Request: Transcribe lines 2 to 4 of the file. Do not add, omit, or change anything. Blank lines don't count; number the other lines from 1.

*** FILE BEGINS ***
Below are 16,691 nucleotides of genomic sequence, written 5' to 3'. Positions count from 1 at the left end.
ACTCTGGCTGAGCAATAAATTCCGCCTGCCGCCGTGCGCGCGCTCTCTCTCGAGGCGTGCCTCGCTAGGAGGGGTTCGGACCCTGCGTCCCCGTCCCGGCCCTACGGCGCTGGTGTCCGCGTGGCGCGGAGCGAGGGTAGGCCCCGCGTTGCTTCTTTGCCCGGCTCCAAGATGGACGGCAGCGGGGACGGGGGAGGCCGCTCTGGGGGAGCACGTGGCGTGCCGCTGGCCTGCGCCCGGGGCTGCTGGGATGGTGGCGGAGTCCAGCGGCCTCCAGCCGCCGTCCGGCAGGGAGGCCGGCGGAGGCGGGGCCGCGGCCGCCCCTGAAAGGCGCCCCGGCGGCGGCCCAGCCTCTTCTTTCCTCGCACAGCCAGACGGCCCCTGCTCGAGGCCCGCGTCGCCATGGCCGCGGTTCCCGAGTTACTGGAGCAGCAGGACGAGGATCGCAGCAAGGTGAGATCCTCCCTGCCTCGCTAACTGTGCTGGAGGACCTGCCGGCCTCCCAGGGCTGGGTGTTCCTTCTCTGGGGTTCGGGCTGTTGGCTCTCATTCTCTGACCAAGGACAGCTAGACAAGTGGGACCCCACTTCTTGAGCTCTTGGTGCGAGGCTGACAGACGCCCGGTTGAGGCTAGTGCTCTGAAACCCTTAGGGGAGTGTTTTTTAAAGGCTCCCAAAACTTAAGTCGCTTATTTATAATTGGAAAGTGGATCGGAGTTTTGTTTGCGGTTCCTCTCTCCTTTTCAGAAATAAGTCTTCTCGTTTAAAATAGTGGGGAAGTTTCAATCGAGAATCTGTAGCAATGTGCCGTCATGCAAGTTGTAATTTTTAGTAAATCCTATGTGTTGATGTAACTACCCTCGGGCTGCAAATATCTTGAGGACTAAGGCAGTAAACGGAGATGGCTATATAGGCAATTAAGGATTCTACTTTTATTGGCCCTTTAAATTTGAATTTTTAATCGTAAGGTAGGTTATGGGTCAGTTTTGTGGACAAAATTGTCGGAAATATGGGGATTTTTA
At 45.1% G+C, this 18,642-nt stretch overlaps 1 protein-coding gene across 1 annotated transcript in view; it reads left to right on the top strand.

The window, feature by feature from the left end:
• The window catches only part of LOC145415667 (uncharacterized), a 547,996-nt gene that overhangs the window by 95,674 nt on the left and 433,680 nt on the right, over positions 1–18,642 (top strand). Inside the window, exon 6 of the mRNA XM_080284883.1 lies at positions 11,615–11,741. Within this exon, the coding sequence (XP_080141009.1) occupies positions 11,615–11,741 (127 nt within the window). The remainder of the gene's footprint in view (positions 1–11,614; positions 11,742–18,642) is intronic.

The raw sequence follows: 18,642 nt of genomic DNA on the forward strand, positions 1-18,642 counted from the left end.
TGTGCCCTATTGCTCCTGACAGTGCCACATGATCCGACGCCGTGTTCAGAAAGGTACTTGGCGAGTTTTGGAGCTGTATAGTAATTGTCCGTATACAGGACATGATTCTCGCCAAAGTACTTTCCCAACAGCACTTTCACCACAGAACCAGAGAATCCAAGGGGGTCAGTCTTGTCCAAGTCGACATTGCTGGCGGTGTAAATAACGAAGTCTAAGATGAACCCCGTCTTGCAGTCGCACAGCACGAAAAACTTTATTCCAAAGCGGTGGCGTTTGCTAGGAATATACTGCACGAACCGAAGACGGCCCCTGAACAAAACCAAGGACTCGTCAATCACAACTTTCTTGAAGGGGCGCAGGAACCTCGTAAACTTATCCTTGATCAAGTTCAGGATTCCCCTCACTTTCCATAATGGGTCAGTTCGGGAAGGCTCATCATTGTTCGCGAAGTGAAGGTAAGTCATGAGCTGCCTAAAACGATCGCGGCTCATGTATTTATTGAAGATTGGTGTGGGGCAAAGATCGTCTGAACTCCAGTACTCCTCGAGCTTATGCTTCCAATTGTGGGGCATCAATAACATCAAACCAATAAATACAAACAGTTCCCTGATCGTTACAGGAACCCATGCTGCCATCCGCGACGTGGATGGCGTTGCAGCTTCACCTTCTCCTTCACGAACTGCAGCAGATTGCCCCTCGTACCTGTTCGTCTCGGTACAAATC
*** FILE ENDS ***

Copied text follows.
ACTCTGGCTGAGCAATAAATTCCGCCTGCCGCCGTGCGCGCGCTCTCTCTCGAGGCGTGCCTCGCTAGGAGGGGTTCGGACCCTGCGTCCCCGTCCCGGCCCTACGGCGCTGGTGTCCGCGTGGCGCGGAGCGAGGGTAGGCCCCGCGTTGCTTCTTTGCCCGGCTCCAAGATGGACGGCAGCGGGGACGGGGGAGGCCGCTCTGGGGGAGCACGTGGCGTGCCGCTGGCCTGCGCCCGGGGCTGCTGGGATGGTGGCGGAGTCCAGCGGCCTCCAGCCGCCGTCCGGCAGGGAGGCCGGCGGAGGCGGGGCCGCGGCCGCCCCTGAAAGGCGCCCCGGCGGCGGCCCAGCCTCTTCTTTCCTCGCACAGCCAGACGGCCCCTGCTCGAGGCCCGCGTCGCCATGGCCGCGGTTCCCGAGTTACTGGAGCAGCAGGACGAGGATCGCAGCAAGGTGAGATCCTCCCTGCCTCGCTAACTGTGCTGGAGGACCTGCCGGCCTCCCAGGGCTGGGTGTTCCTTCTCTGGGGTTCGGGCTGTTGGCTCTCATTCTCTGACCAAGGACAGCTAGACAAGTGGGACCCCACTTCTTGAGCTCTTGGTGCGAGGCTGACAGACGCCCGGTTGAGGCTAGTGCTCTGAAACCCTTAGGGGAGTGTTTTTTAAAGGCTCCCAAAACTTAAGTCGCTTATTTATAATTGGAAAGTGGATCGGAGTTTTGTTTGCGGTTCCTCTCTCCTTTTCAGAAATAAGTCTTCTCGTTTAAAATAGTGGGGAAGTTTCAATCGAGAATCTGTAGCAATGTGCCGTCATGCAAGTTGTAATTTTTAGTAAATCCTATGTGTTGATGTAACTACCCTCGGGCTGCAAATATCTTGAGGACTAAGGCAGTAAACGGAGATGGCTATATAGGCAATTAAGGATTCTACTTTTATTGGCCCTTTAAATTTGAATTTTTAATCGTAAGGTAGGTTATGGGTCAGTTTTGTGGACAAAATTGTCGGAAATATGGGGATTTTTA
At 45.1% G+C, this 18,642-nt stretch overlaps 1 protein-coding gene across 1 annotated transcript in view; it reads left to right on the top strand.

The window, feature by feature from the left end: